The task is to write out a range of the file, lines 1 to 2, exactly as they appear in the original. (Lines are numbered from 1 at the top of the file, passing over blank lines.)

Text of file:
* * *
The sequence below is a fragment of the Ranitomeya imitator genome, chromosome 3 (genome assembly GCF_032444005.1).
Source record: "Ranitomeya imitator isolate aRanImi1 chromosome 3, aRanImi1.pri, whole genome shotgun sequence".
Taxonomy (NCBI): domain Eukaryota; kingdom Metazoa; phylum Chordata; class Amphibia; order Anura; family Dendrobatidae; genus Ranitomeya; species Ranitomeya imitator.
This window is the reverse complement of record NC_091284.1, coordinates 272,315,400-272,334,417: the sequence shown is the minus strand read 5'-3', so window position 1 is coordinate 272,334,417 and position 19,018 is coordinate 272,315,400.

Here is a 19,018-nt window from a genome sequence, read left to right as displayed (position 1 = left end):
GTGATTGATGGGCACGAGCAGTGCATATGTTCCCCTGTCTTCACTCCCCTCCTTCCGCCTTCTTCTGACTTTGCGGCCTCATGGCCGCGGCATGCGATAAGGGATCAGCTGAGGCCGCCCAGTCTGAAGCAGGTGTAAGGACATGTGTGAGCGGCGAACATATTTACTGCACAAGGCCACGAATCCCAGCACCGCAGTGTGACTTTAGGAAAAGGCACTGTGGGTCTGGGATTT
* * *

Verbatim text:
The sequence below is a fragment of the Ranitomeya imitator genome, chromosome 3 (genome assembly GCF_032444005.1).
Source record: "Ranitomeya imitator isolate aRanImi1 chromosome 3, aRanImi1.pri, whole genome shotgun sequence".